Letters

We read with great interest Simon Mitton’s article “We Are Publishing Too Many Conference Proceedings” (The Scientist, Feb. 20, 1989, page 9). The author has to be congratulated on his analysis of the situation. No doubt., those in the publication business would agree that proceedings of conferences of marginal interest with numerous uninvited, often unrelated, and frequently unreviewed papers have. spoiled the name “Proceedings,” giving it the connotation of a sec

Craig Sinclair
Jul 9, 1989

We read with great interest Simon Mitton’s article “We Are Publishing Too Many Conference Proceedings” (The Scientist, Feb. 20, 1989, page 9). The author has to be congratulated on his analysis of the situation. No doubt., those in the publication business would agree that proceedings of conferences of marginal interest with numerous uninvited, often unrelated, and frequently unreviewed papers have. spoiled the name “Proceedings,” giving it the connotation of a second-class publication irrelevant to the advancement of science.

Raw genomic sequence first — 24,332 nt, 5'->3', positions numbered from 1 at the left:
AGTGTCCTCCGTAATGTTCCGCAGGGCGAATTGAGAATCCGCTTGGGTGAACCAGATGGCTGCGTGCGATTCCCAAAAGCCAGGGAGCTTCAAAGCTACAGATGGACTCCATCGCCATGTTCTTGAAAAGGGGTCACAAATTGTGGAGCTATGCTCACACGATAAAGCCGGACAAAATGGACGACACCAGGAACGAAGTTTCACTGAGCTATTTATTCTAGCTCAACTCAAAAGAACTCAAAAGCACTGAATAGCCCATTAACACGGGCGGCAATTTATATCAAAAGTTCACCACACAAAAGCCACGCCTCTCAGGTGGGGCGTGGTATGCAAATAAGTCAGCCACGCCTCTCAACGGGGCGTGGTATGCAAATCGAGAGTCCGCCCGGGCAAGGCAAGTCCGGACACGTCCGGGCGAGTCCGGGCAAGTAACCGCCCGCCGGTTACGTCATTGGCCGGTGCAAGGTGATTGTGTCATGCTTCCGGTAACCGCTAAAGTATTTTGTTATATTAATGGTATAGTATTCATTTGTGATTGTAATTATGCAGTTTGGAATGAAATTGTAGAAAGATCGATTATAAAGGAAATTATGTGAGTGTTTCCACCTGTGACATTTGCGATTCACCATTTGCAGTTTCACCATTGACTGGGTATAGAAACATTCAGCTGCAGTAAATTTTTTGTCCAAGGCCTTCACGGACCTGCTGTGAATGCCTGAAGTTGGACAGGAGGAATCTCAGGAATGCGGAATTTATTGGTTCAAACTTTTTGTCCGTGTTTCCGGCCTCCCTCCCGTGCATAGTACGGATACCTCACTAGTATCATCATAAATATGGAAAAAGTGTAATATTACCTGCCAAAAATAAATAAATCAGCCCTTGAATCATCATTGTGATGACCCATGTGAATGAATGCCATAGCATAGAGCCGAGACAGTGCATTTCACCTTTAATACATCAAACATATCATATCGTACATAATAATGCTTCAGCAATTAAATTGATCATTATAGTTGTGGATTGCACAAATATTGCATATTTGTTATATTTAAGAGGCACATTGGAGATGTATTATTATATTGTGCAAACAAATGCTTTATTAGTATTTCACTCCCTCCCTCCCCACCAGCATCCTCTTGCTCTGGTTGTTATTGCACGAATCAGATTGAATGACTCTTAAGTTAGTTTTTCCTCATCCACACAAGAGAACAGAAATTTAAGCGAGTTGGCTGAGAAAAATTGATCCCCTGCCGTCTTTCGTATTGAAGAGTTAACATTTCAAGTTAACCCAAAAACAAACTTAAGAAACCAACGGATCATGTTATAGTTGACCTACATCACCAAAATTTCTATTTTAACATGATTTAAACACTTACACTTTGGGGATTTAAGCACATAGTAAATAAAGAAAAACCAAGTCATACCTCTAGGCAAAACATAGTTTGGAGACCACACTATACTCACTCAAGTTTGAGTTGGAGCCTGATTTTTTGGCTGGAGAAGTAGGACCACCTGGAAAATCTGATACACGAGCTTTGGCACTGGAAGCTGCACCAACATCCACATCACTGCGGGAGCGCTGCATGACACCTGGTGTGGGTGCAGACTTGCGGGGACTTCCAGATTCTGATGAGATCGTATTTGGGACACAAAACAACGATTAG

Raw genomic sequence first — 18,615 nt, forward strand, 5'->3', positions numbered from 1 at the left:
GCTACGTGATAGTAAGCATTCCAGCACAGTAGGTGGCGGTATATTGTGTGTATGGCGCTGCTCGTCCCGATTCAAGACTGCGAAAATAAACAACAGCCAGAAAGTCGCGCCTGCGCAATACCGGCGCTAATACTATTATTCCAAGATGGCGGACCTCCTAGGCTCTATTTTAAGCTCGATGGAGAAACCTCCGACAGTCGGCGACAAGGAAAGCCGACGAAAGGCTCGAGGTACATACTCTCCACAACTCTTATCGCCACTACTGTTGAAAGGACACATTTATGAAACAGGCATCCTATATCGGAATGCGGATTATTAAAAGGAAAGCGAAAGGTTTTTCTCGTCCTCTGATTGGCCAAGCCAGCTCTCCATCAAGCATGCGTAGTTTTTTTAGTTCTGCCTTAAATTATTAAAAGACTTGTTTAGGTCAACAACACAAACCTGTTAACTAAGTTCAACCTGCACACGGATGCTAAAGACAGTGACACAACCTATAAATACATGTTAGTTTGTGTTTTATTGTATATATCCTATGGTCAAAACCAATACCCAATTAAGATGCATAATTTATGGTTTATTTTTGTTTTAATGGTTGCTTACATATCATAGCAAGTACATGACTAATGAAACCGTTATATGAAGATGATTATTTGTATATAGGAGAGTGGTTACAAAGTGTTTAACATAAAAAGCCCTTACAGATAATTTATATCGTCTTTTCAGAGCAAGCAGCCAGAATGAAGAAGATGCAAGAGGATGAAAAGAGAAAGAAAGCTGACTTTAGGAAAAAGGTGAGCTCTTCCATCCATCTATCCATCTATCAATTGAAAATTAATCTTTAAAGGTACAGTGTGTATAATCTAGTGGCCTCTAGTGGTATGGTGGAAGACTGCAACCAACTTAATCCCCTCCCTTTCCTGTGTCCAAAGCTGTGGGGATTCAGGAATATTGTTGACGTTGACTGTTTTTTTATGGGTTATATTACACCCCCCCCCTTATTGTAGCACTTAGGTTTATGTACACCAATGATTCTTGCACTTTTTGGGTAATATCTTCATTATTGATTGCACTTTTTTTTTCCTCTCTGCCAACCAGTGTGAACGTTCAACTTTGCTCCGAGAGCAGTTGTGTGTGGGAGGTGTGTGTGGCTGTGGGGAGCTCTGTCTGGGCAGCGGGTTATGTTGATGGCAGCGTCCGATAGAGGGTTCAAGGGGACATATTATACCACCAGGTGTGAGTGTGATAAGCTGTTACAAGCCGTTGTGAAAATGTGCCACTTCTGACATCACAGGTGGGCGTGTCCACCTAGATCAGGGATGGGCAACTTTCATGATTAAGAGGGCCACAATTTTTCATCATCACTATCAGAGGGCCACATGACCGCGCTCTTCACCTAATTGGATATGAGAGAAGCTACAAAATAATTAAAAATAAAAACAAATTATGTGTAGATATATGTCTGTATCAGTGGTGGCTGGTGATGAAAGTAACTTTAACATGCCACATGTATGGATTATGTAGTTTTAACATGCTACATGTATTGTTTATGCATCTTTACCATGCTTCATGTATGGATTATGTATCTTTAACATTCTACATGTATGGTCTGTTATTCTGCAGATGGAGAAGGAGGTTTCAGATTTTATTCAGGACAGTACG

In fact, we understand that some librarians are told by their supervisors to delete systematically and indiscriminately all proceedings volumes from the lists of potential acquisitions, thereby decreasing the dissemination of those proceedings that genuinely contribute to the free communication of science.

The problem starts with the quality of the conference organizer and the approach he or she is taking in putting the meeting program together. A “Call for Papers”...

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